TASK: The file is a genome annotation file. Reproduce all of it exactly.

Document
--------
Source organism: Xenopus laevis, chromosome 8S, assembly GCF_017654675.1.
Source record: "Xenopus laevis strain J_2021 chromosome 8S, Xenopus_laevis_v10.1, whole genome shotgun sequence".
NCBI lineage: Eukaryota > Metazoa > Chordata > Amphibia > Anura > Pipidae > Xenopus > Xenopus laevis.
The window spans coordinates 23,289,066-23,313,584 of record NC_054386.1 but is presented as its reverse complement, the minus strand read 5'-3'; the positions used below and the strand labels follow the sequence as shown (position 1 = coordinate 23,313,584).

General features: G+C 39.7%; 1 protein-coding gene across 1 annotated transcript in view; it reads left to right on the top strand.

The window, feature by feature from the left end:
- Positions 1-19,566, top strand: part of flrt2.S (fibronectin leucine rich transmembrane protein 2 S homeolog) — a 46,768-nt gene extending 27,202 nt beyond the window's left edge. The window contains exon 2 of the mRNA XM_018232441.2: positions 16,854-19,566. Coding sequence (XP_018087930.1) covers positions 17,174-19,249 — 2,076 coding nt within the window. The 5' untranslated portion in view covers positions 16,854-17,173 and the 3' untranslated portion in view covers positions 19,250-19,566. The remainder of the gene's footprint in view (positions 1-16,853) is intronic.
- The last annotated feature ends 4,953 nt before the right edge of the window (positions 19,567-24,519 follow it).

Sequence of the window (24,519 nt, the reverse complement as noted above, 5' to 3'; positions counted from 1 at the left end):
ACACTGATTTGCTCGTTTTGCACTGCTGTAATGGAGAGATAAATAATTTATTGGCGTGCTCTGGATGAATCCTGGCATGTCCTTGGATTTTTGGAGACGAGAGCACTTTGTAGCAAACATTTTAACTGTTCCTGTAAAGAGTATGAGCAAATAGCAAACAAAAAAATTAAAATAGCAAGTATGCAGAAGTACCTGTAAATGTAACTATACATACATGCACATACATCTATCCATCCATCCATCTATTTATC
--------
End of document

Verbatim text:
Source organism: Xenopus laevis, chromosome 8S, assembly GCF_017654675.1.
Source record: "Xenopus laevis strain J_2021 chromosome 8S, Xenopus_laevis_v10.1, whole genome shotgun sequence".
NCBI lineage: Eukaryota > Metazoa > Chordata > Amphibia > Anura > Pipidae > Xenopus > Xenopus laevis.
The window spans coordinates 23,289,066-23,313,584 of record NC_054386.1 but is presented as its reverse complement, the minus strand read 5'-3'; the positions used below and the strand labels follow the sequence as shown (position 1 = coordinate 23,313,584).

General features: G+C 39.7%; 1 protein-coding gene across 1 annotated transcript in view; it reads left to right on the top strand.

The window, feature by feature from the left end:
- Positions 1-19,566, top strand: part of flrt2.S (fibronectin leucine rich transmembrane protein 2 S homeolog) — a 46,768-nt gene extending 27,202 nt beyond the window's left edge. The window contains exon 2 of the mRNA XM_018232441.2: positions 16,854-19,566. Coding sequence (XP_018087930.1) covers positions 17,174-19,249 — 2,076 coding nt within the window. The 5' untranslated portion in view covers positions 16,854-17,173 and the 3' untranslated portion in view covers positions 19,250-19,566. The remainder of the gene's footprint in view (positions 1-16,853) is intronic.
- The last annotated feature ends 4,953 nt before the right edge of the window (positions 19,567-24,519 follow it).

Sequence of the window (24,519 nt, the reverse complement as noted above, 5' to 3'; positions counted from 1 at the left end):
ACACTGATTTGCTCGTTTTGCACTGCTGTAATGGAGAGATAAATAATTTATTGGCGTGCTCTGGATGAATCCTGGCATGTCCTTGGATTTTTGGAGACGAGAGCACTTTGTAGCAAACATTTTAACTGTTCCTGTAAAGAGTATGAGCAAATAGCAAACAAAAAAATTAAAATAGCAAGTATGCAGAAGTACCTGTAAATGTAACTATACATACATGCACATACATCTATCCATCCATCCATCTATTTATC